Coronary Artery Bypass
Drug Side Effect reports associated with Coronary Artery Bypass
If you have coronary artery disease (CAD), the arteries that supply blood and oxygen to the heart muscle become hardened and narrowed. If lifestyle changes and medicines don't help, your doctor may recommend coronary artery bypass surgery.
The surgery uses a piece of a vein from the leg or artery from the chest or wrist. The surgeon attaches this to the coronary artery above and below the narrowed area or blockage. This allows blood to bypass the blockage. Some people need more than one bypass.
You may need bypass surgery for various reasons. Another procedure for CAD, angioplasty, may not have widened the artery enough. In some cases, the angioplasty tube can't reach the blockage.
A bypass also can close again. This happens in more than 10 percent of bypass surgeries, usually after 10 or more years.
National Heart, Lung, and Blood Institute
All medicines have benefits and risks. The risks of medicines are the chances that something unwanted or unexpected could happen to you when you use them, such as Coronary Artery Bypass. Side effects can be temporary or long-lasting, and vary in seriousness. It is important to monitor drugs for Coronary Artery Bypass and any other side effects. Sometimes Coronary Artery Bypass can be reduced with the right treatment.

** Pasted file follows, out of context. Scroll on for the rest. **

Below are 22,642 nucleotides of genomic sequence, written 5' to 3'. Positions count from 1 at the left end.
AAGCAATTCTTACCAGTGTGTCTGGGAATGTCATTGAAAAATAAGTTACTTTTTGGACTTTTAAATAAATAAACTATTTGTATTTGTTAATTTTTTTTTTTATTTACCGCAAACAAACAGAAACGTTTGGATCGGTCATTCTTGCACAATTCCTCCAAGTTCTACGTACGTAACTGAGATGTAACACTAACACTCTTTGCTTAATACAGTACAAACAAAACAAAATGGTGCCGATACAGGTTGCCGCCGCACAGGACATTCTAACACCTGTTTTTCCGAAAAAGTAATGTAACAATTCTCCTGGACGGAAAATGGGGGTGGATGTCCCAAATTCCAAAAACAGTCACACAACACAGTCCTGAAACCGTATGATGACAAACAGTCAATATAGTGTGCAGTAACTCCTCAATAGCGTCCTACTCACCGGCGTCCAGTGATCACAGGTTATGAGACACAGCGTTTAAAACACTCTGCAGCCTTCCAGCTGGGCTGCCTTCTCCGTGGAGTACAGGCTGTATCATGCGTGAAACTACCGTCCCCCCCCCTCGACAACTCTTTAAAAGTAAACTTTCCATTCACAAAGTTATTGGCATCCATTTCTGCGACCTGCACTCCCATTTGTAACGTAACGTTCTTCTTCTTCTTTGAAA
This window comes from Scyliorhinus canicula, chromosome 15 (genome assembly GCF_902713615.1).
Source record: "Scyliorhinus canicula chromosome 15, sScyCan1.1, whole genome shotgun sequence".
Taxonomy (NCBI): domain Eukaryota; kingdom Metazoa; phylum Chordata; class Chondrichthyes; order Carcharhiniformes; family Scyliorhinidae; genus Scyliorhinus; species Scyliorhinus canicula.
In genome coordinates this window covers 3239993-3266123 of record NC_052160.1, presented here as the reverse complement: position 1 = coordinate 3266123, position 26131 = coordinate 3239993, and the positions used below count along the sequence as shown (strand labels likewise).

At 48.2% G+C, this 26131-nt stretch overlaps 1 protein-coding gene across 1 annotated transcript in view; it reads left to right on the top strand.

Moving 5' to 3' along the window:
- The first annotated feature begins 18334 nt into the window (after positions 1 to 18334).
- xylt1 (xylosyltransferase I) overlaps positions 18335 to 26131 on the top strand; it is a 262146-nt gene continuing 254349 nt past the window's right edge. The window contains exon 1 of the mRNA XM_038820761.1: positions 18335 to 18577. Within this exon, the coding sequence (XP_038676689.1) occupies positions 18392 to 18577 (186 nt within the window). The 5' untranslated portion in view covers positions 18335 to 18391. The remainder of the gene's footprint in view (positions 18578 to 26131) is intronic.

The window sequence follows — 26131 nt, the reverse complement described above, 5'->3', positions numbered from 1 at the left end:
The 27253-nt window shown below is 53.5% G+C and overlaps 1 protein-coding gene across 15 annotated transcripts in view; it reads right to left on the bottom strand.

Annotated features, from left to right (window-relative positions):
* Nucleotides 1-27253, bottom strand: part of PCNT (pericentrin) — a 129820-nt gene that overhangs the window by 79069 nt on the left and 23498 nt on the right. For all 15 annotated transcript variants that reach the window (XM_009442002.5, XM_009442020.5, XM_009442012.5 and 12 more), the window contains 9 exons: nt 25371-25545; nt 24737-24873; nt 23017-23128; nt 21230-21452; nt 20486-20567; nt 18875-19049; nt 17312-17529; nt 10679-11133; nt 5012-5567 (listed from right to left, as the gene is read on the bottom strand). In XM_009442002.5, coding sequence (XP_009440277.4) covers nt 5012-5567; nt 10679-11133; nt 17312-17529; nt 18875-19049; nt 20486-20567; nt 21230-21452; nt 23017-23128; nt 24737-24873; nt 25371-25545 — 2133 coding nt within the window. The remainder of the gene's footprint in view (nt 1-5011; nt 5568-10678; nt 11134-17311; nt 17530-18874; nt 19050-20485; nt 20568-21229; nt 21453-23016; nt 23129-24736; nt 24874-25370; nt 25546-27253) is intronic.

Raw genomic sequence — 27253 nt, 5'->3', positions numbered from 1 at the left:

Record and Track Your Side Effects
It is very important to keep track of all side effects and discuss them with your doctor. If you think you may have a medical emergency, call your doctor or 911 immediately.
Most drugs have a large list of nonsevere or mild adverse effects which do not rule out continued usage. These effects depend on individual sensitivity, and can include nausea, dizziness, diarrhea, malaise, vomiting, headache, dermatitis, dry mouth, etc. Check commonly reported side effects . These can be considered a form of pseudo-allergic reaction, as not all users experience these effects; many users experience none at all.
You are encouraged to report negative side effects of prescription drugs to the FDA. Visit the FDA MedWatch website or call 1-800-FDA-1088.